Kandasamy notes that he does not recommend rice water to clients with overly chemically treated hair.

“If you have chemically treated hair, such as hair that has been colored, relaxed, or permed, be cautious with rice water,” he says. “The proteins in rice water may interact with the chemicals in your hair treatments, leading to adverse effects, such as uneven color or texture. Therefore, always use rice water in moderation, observe how your hair responds to it, and adjust the usage accordingly.”

And, of course, anyone who may be allergic to rice should also avoid using rice water hair treatments or ask their doctor before using it. “Some clients may be allergic to certain components in rice water—if you experience any allergic reaction such as itching, redness or swelling after using rice water, discontinue use immediately and consult a dermatologist or doctor,” he says.

Frequently Asked Questions

Does rice water help with hair loss/thinning or aid in hair growth?

Although it can’t reverse these hair concerns, it can potentially help hair appear and feel thicker. “Rice water has been used to treat thinning hair for hundreds of years in Eastern Medicine,” says Dr. Zeichner. That’s likely because rice water contains high starch levels, which coat the hair shaft to add strength and hydration and minimize the appearance of split ends.”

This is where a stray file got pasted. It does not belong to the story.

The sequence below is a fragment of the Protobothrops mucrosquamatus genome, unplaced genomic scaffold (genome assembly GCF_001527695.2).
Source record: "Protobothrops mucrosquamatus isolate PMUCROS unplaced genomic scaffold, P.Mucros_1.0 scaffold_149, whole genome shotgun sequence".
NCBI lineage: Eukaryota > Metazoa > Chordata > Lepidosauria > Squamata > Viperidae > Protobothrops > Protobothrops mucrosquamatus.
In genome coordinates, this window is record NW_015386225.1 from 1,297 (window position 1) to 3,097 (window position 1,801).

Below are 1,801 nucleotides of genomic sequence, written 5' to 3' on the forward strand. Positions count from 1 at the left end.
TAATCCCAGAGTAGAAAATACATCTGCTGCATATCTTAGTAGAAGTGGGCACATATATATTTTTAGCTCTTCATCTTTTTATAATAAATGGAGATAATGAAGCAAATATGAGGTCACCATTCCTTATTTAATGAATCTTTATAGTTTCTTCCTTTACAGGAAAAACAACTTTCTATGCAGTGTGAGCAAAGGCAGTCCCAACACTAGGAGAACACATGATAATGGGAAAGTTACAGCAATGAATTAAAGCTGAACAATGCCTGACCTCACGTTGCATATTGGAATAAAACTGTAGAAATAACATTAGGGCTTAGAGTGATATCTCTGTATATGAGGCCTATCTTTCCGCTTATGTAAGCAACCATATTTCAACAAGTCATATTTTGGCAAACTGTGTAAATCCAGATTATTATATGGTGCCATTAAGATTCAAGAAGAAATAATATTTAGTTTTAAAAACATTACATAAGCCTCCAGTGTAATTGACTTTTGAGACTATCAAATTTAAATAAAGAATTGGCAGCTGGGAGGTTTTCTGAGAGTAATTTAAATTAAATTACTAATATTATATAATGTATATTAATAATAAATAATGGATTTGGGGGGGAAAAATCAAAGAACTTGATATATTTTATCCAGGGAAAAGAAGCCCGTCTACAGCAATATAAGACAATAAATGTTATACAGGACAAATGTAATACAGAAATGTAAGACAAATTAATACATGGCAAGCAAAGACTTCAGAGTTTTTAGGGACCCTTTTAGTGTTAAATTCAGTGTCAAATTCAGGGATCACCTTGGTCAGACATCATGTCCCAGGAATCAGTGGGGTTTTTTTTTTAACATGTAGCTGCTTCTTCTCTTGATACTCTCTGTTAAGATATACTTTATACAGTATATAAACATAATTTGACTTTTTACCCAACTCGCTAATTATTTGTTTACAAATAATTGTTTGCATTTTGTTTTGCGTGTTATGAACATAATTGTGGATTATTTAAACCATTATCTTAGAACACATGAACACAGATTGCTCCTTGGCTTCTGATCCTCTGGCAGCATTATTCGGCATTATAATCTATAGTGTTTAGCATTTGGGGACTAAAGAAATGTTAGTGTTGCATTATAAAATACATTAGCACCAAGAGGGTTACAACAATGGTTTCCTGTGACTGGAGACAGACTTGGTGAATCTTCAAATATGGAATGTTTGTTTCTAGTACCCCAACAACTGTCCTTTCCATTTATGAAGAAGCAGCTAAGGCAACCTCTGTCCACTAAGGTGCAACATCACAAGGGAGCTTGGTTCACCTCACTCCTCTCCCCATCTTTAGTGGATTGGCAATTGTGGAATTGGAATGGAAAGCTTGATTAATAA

Should you put rice water on wet or dry hair?

According to Dr. Garshick, “It is best to apply rice water to wet or damp hair to minimize frizziness given the high starch content,” she says. 

What is the best way to create an at-home rice water hair treatment?

Dr. Garshick shares this method: Take a half cup of uncooked rice and place it in a bowl with two to three cups of water. Let it soak for 30 minutes, then strain the rice water into a bowl. Kandasamy explains that how you prepare rice water at home is based on preference and can include fermenting, boiling, or soaking rice. “Each method may yield slightly different results, so experiment and find the preparation method that works best for your hair,” he explains.

Should you dilute DIY rice water?

Yes. “Rice water is very concentrated, so I recommend diluting it with water before applying it to the hair—this helps prevent potential protein overload and ensures even application," says Kandasamy.